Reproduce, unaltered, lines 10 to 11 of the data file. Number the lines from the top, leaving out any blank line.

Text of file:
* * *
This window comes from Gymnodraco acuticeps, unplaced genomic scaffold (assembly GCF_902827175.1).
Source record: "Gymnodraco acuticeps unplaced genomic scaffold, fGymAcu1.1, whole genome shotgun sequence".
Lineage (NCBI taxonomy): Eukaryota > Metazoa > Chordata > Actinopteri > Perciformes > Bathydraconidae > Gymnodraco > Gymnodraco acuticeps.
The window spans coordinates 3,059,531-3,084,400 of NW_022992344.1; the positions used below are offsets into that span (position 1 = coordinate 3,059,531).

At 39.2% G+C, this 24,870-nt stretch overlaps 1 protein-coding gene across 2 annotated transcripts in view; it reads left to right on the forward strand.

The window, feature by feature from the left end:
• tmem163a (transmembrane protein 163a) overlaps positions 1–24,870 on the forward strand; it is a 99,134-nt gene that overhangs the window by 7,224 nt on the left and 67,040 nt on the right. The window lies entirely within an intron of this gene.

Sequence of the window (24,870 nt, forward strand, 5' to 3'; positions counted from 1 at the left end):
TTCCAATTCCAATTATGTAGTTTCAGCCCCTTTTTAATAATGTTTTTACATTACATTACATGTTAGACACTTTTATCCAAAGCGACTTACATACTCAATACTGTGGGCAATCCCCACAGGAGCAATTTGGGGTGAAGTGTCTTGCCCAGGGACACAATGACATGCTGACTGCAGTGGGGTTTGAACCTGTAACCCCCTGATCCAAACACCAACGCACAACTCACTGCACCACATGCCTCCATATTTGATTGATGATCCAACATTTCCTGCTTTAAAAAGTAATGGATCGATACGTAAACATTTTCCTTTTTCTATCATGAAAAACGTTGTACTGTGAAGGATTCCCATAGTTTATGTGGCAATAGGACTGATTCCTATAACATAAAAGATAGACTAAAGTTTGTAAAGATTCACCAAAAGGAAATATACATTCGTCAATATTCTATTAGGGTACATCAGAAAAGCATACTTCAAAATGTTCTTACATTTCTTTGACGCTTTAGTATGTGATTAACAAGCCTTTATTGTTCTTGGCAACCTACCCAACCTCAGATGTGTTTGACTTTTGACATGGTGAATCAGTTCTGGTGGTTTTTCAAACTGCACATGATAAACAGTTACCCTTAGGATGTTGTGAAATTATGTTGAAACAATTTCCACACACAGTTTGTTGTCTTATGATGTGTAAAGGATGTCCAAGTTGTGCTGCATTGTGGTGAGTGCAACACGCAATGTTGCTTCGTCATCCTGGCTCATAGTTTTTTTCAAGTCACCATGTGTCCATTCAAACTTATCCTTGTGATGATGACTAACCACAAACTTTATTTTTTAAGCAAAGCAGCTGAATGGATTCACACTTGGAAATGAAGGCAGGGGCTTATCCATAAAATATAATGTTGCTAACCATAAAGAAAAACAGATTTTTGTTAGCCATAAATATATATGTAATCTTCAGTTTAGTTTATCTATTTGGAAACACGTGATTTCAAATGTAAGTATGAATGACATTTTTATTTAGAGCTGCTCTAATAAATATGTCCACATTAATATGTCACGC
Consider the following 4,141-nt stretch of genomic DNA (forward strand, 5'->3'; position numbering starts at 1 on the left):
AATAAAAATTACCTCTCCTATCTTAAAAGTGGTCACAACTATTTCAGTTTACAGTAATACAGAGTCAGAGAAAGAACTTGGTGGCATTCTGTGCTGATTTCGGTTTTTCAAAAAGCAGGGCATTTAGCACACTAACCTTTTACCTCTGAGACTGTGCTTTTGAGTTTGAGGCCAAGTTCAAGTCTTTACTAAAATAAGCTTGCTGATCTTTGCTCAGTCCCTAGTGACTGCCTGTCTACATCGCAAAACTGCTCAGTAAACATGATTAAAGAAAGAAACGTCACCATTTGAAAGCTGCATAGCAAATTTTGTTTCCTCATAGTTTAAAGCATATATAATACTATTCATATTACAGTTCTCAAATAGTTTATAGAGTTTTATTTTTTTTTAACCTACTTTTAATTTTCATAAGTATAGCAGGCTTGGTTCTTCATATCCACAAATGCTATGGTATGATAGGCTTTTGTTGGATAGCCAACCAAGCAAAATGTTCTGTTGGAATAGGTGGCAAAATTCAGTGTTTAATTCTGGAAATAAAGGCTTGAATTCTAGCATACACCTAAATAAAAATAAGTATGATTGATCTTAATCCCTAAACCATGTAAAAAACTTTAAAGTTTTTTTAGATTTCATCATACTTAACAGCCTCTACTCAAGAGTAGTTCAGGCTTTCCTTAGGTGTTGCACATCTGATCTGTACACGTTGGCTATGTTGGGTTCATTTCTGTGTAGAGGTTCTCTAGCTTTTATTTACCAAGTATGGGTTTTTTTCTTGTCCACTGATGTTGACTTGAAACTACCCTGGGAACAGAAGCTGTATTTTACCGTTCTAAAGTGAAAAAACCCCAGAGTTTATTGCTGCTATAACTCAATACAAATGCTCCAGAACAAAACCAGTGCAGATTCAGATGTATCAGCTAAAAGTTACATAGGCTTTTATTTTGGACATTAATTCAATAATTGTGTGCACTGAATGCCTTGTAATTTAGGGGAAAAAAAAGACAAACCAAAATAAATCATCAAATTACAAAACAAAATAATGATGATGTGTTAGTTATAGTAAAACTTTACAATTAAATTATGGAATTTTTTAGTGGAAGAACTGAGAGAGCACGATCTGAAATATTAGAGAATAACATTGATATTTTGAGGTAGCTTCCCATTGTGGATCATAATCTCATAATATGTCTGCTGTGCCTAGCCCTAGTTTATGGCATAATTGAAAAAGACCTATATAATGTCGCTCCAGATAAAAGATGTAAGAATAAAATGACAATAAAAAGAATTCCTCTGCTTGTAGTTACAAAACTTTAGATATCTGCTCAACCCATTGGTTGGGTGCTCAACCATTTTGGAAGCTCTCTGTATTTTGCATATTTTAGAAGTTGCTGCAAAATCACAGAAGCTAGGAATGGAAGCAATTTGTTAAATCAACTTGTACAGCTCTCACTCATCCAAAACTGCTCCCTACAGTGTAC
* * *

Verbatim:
Consider the following 4,141-nt stretch of genomic DNA (forward strand, 5'->3'; position numbering starts at 1 on the left):
AATAAAAATTACCTCTCCTATCTTAAAAGTGGTCACAACTATTTCAGTTTACAGTAATACAGAGTCAGAGAAAGAACTTGGTGGCATTCTGTGCTGATTTCGGTTTTTCAAAAAGCAGGGCATTTAGCACACTAACCTTTTACCTCTGAGACTGTGCTTTTGAGTTTGAGGCCAAGTTCAAGTCTTTACTAAAATAAGCTTGCTGATCTTTGCTCAGTCCCTAGTGACTGCCTGTCTACATCGCAAAACTGCTCAGTAAACATGATTAAAGAAAGAAACGTCACCATTTGAAAGCTGCATAGCAAATTTTGTTTCCTCATAGTTTAAAGCATATATAATACTATTCATATTACAGTTCTCAAATAGTTTATAGAGTTTTATTTTTTTTTAACCTACTTTTAATTTTCATAAGTATAGCAGGCTTGGTTCTTCATATCCACAAATGCTATGGTATGATAGGCTTTTGTTGGATAGCCAACCAAGCAAAATGTTCTGTTGGAATAGGTGGCAAAATTCAGTGTTTAATTCTGGAAATAAAGGCTTGAATTCTAGCATACACCTAAATAAAAATAAGTATGATTGATCTTAATCCCTAAACCATGTAAAAAACTTTAAAGTTTTTTTAGATTTCATCATACTTAACAGCCTCTACTCAAGAGTAGTTCAGGCTTTCCTTAGGTGTTGCACATCTGATCTGTACACGTTGGCTATGTTGGGTTCATTTCTGTGTAGAGGTTCTCTAGCTTTTATTTACCAAGTATGGGTTTTTTTCTTGTCCACTGATGTTGACTTGAAACTACCCTGGGAACAGAAGCTGTATTTTACCGTTCTAAAGTGAAAAAACCCCAGAGTTTATTGCTGCTATAACTCAATACAAATGCTCCAGAACAAAACCAGTGCAGATTCAGATGTATCAGCTAAAAGTTACATAGGCTTTTATTTTGGACATTAATTCAATAATTGTGTGCACTGAATGCCTTGTAATTTAGGGGAAAAAAAAGACAAACCAAAATAAATCATCAAATTACAAAACAAAATAATGATGATGTGTTAGTTATAGTAAAACTTTACAATTAAATTATGGAATTTTTTAGTGGAAGAACTGAGAGAGCACGATCTGAAATATTAGAGAATAACATTGATATTTTGAGGTAGCTTCCCATTGTGGATCATAATCTCATAATATGTCTGCTGTGCCTAGCCCTAGTTTATGGCATAATTGAAAAAGACCTATATAATGTCGCTCCAGATAAAAGATGTAAGAATAAAATGACAATAAAAAGAATTCCTCTGCTTGTAGTTACAAAACTTTAGATATCTGCTCAACCCATTGGTTGGGTGCTCAACCATTTTGGAAGCTCTCTGTATTTTGCATATTTTAGAAGTTGCTGCAAAATCACAGAAGCTAGGAATGGAAGCAATTTGTTAAATCAACTTGTACAGCTCTCACTCATCCAAAACTGCTCCCTACAGTGTAC